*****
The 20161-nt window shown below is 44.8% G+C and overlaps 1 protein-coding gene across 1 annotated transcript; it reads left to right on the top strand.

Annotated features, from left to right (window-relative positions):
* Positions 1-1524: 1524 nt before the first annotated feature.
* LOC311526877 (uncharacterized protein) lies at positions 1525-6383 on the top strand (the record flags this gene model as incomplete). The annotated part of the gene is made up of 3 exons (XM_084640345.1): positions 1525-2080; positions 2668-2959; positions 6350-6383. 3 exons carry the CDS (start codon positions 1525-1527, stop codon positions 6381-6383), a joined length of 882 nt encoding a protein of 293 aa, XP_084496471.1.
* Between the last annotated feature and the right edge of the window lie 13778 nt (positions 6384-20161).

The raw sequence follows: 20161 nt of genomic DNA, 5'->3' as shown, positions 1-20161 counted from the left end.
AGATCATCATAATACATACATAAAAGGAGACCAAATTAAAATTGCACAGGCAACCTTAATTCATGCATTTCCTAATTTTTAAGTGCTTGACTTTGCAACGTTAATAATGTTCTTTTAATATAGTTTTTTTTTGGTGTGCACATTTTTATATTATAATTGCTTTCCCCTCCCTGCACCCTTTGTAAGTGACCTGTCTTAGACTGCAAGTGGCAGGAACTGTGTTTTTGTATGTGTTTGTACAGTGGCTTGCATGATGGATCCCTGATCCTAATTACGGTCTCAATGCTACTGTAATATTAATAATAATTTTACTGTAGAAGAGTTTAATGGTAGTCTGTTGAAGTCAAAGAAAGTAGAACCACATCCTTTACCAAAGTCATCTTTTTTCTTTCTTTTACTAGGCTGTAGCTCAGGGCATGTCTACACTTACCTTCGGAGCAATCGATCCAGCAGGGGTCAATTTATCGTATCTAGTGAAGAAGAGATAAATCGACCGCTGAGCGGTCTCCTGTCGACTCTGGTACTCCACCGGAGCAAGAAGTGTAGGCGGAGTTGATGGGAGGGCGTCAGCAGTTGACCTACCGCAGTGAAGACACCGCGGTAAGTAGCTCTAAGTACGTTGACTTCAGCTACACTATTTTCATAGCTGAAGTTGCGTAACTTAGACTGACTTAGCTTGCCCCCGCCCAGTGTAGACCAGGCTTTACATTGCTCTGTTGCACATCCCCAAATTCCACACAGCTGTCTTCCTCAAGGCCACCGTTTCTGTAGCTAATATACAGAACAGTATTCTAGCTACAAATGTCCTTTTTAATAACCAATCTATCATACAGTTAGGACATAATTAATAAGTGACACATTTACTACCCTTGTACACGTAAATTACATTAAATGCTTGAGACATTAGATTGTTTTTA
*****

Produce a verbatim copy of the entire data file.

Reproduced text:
The 20161-nt window shown below is 44.8% G+C and overlaps 1 protein-coding gene across 1 annotated transcript; it reads left to right on the top strand.

Annotated features, from left to right (window-relative positions):
* Positions 1-1524: 1524 nt before the first annotated feature.
* LOC311526877 (uncharacterized protein) lies at positions 1525-6383 on the top strand (the record flags this gene model as incomplete). The annotated part of the gene is made up of 3 exons (XM_084640345.1): positions 1525-2080; positions 2668-2959; positions 6350-6383. 3 exons carry the CDS (start codon positions 1525-1527, stop codon positions 6381-6383), a joined length of 882 nt encoding a protein of 293 aa, XP_084496471.1.
* Between the last annotated feature and the right edge of the window lie 13778 nt (positions 6384-20161).

The raw sequence follows: 20161 nt of genomic DNA, 5'->3' as shown, positions 1-20161 counted from the left end.
AGATCATCATAATACATACATAAAAGGAGACCAAATTAAAATTGCACAGGCAACCTTAATTCATGCATTTCCTAATTTTTAAGTGCTTGACTTTGCAACGTTAATAATGTTCTTTTAATATAGTTTTTTTTTGGTGTGCACATTTTTATATTATAATTGCTTTCCCCTCCCTGCACCCTTTGTAAGTGACCTGTCTTAGACTGCAAGTGGCAGGAACTGTGTTTTTGTATGTGTTTGTACAGTGGCTTGCATGATGGATCCCTGATCCTAATTACGGTCTCAATGCTACTGTAATATTAATAATAATTTTACTGTAGAAGAGTTTAATGGTAGTCTGTTGAAGTCAAAGAAAGTAGAACCACATCCTTTACCAAAGTCATCTTTTTTCTTTCTTTTACTAGGCTGTAGCTCAGGGCATGTCTACACTTACCTTCGGAGCAATCGATCCAGCAGGGGTCAATTTATCGTATCTAGTGAAGAAGAGATAAATCGACCGCTGAGCGGTCTCCTGTCGACTCTGGTACTCCACCGGAGCAAGAAGTGTAGGCGGAGTTGATGGGAGGGCGTCAGCAGTTGACCTACCGCAGTGAAGACACCGCGGTAAGTAGCTCTAAGTACGTTGACTTCAGCTACACTATTTTCATAGCTGAAGTTGCGTAACTTAGACTGACTTAGCTTGCCCCCGCCCAGTGTAGACCAGGCTTTACATTGCTCTGTTGCACATCCCCAAATTCCACACAGCTGTCTTCCTCAAGGCCACCGTTTCTGTAGCTAATATACAGAACAGTATTCTAGCTACAAATGTCCTTTTTAATAACCAATCTATCATACAGTTAGGACATAATTAATAAGTGACACATTTACTACCCTTGTACACGTAAATTACATTAAATGCTTGAGACATTAGATTGTTTTTA